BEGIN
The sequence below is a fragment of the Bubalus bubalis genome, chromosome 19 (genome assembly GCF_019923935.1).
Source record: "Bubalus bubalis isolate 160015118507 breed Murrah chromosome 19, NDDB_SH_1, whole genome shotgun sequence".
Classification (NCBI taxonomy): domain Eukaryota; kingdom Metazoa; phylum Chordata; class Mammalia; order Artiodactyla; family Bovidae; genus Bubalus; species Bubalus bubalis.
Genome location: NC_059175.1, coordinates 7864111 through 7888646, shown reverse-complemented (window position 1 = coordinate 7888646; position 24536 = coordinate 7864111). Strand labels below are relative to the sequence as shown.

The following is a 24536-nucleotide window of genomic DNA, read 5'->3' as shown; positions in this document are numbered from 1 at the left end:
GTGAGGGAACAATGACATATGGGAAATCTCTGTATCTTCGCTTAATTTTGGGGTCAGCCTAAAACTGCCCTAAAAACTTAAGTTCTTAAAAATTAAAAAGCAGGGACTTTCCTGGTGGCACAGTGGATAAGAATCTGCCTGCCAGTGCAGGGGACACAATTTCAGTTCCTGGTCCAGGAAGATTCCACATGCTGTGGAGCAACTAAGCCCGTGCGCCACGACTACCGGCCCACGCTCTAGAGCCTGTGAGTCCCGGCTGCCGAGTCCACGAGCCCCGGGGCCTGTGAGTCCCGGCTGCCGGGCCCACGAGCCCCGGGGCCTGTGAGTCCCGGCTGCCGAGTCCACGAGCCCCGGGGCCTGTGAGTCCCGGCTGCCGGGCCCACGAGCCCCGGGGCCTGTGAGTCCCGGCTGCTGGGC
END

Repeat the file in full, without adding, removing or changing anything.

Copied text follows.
The sequence below is a fragment of the Bubalus bubalis genome, chromosome 19 (genome assembly GCF_019923935.1).
Source record: "Bubalus bubalis isolate 160015118507 breed Murrah chromosome 19, NDDB_SH_1, whole genome shotgun sequence".
Classification (NCBI taxonomy): domain Eukaryota; kingdom Metazoa; phylum Chordata; class Mammalia; order Artiodactyla; family Bovidae; genus Bubalus; species Bubalus bubalis.
Genome location: NC_059175.1, coordinates 7864111 through 7888646, shown reverse-complemented (window position 1 = coordinate 7888646; position 24536 = coordinate 7864111). Strand labels below are relative to the sequence as shown.

The following is a 24536-nucleotide window of genomic DNA, read 5'->3' as shown; positions in this document are numbered from 1 at the left end:
GTGAGGGAACAATGACATATGGGAAATCTCTGTATCTTCGCTTAATTTTGGGGTCAGCCTAAAACTGCCCTAAAAACTTAAGTTCTTAAAAATTAAAAAGCAGGGACTTTCCTGGTGGCACAGTGGATAAGAATCTGCCTGCCAGTGCAGGGGACACAATTTCAGTTCCTGGTCCAGGAAGATTCCACATGCTGTGGAGCAACTAAGCCCGTGCGCCACGACTACCGGCCCACGCTCTAGAGCCTGTGAGTCCCGGCTGCCGAGTCCACGAGCCCCGGGGCCTGTGAGTCCCGGCTGCCGGGCCCACGAGCCCCGGGGCCTGTGAGTCCCGGCTGCCGAGTCCACGAGCCCCGGGGCCTGTGAGTCCCGGCTGCCGGGCCCACGAGCCCCGGGGCCTGTGAGTCCCGGCTGCTGGGC